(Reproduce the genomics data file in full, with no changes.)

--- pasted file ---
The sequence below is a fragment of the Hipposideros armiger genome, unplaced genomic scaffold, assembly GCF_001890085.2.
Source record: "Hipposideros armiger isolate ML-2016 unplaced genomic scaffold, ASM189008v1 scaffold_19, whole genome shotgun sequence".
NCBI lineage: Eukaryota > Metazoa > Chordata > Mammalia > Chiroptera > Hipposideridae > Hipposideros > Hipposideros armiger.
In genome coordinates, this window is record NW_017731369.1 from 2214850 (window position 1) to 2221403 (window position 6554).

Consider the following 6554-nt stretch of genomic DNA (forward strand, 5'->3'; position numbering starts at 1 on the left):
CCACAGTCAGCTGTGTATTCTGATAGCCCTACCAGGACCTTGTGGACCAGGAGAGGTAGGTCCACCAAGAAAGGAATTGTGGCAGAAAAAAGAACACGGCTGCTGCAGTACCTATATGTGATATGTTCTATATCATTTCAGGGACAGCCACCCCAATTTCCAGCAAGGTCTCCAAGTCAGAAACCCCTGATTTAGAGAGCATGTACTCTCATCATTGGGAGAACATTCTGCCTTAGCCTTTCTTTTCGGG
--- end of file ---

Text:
The sequence below is a fragment of the Hipposideros armiger genome, unplaced genomic scaffold, assembly GCF_001890085.2.
Source record: "Hipposideros armiger isolate ML-2016 unplaced genomic scaffold, ASM189008v1 scaffold_19, whole genome shotgun sequence".
NCBI lineage: Eukaryota > Metazoa > Chordata > Mammalia > Chiroptera > Hipposideridae > Hipposideros > Hipposideros armiger.
In genome coordinates, this window is record NW_017731369.1 from 2214850 (window position 1) to 2221403 (window position 6554).

Consider the following 6554-nt stretch of genomic DNA (forward strand, 5'->3'; position numbering starts at 1 on the left):
CCACAGTCAGCTGTGTATTCTGATAGCCCTACCAGGACCTTGTGGACCAGGAGAGGTAGGTCCACCAAGAAAGGAATTGTGGCAGAAAAAAGAACACGGCTGCTGCAGTACCTATATGTGATATGTTCTATATCATTTCAGGGACAGCCACCCCAATTTCCAGCAAGGTCTCCAAGTCAGAAACCCCTGATTTAGAGAGCATGTACTCTCATCATTGGGAGAACATTCTGCCTTAGCCTTTCTTTTCGGG